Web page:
If there is one thing that 27 years of raising this democracy has taught us, it is that genuinely democratic institutions cannot stand or flourish in landscapes of injustice. Now is precisely the time to build a state that cares for the many, not the few.
The last few days of unrest in South Africa have been a time of shock, confusion, distress and grief. Many have lost their lives. Even more have lost their livelihoods. The damage to physical infrastructure will take years to rebuild. The damage to households, our psyches and our collective social fabric far longer.
But the last few days are also a reckoning, a clarion call for reflection and honesty postponed for far too long. There is no question that some aspects of what began as (violent) protest actions by the supporters of former president Zuma, have been coordinated and are fuelled by factionalism as much as criminality. But the mass unrest and disorder that has erupted across Kwa-Zulu Natal and Gauteng cannot be solely reduced to lawlessness. The current situation requires – demands - collective introspection that recognises the many truths and realities that have made our communities fertile ground for turmoil of this magnitude. A single or limited narrative cannot do justice to what is unfolding.
While the justice system must be brought to bear on those responsible for coordinated actions; criminality and criminal opportunism cannot be allowed to overshadow the far deeper, more intractable, underlying causes that have brought us here. Those do not start with Jacob Zuma. As Tom Eaton recently pointed out, ‘looting-as-leadership’ has long been South Africa’s primary mode of governance. A government for the few, built on the brow and sweat of the many, has been the practice in these parts of the world from the very earliest phases of colonisation. What we witness today is only the very latest manifestation of what can unfold when successive regimes convince their subjects that their lives are worth little, and that endless cycles of poverty, joblessness, hunger, violence and desperation are simply their lot.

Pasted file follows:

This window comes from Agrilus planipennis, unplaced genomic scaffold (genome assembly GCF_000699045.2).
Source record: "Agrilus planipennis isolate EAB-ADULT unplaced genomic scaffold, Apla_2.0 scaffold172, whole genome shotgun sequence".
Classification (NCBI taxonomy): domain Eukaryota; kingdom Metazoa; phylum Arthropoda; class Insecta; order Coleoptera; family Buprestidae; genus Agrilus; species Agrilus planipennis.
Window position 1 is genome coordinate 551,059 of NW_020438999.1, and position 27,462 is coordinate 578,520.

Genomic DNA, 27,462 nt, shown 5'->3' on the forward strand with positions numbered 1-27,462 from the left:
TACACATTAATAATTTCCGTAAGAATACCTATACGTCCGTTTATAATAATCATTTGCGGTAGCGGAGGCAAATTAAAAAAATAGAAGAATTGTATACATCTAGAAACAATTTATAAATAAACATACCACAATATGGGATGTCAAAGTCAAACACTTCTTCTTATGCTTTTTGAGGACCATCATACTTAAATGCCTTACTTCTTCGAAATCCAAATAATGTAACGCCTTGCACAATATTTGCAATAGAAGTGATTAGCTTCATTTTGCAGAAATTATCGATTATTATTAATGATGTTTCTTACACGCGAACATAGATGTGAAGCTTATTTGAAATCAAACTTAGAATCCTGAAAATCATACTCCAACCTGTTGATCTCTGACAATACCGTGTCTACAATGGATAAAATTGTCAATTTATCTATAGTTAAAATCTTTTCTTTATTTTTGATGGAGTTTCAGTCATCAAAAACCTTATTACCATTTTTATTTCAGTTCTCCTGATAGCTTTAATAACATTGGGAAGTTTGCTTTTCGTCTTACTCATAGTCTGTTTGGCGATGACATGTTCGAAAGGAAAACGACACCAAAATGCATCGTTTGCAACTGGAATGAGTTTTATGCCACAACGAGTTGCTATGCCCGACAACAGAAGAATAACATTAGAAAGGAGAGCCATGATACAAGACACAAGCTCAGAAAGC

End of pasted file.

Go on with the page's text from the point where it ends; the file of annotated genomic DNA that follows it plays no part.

If we are to use this Thuma Thina moment to genuinely build back better, we must begin by affirming the value of the lives of our fellow citizens. Now is precisely the time to talk about a universal basic income guarantee and a comprehensive social protection programme. To bolster the front lines of the public service by protecting, in the first instance, the right to health, education and basic services. To design a caring economy that equitably distributes from those who have too much, and provides for those who have too little while at the same protecting the environment. To finally, take the bold steps required to abolish the wretched landscape of gender-based violence, inequality, racial division and exploitation that has shaped us for far too long, and begin to build a state who serves and protects the many.
Of course, this moment must also be about asserting our constitutional democracy, and affirming the authority of our judicial institutions to keep the peace. But if there is one thing that 27 years of raising this democracy has taught us, it is that genuinely democratic institutions cannot stand or flourish in landscapes where destitution and exploitation are the norm. Accountable and transparent government is the outcome, as much as it is the driver, of a more just, equitable and sustainable society.
As always, communities and civil society organisations have displayed outstanding leadership in times of uncertainty and discomfort. They’ve organised cleaning efforts, shared food and information and have mobilised to ensure comfort, care and safety, literally saving lives in the process. The moment calls for us to rally behind those who work to advance pro-poor and caring agendas. These are the pockets of hope and functionality in which we must invest.
As the Heinrich Boell Foundation Cape Town office, this is what we will be doing. We also extend an offer of support for convenings for reflection and solidarity building to all our partners and friends who are providing support to communities and who have been affected themselves. We ask to be led by partners on the best ways to show solidarity and support in the remaking of a caring tomorrow.
Our thoughts are with those affected and those left to rebuild from already limited resources.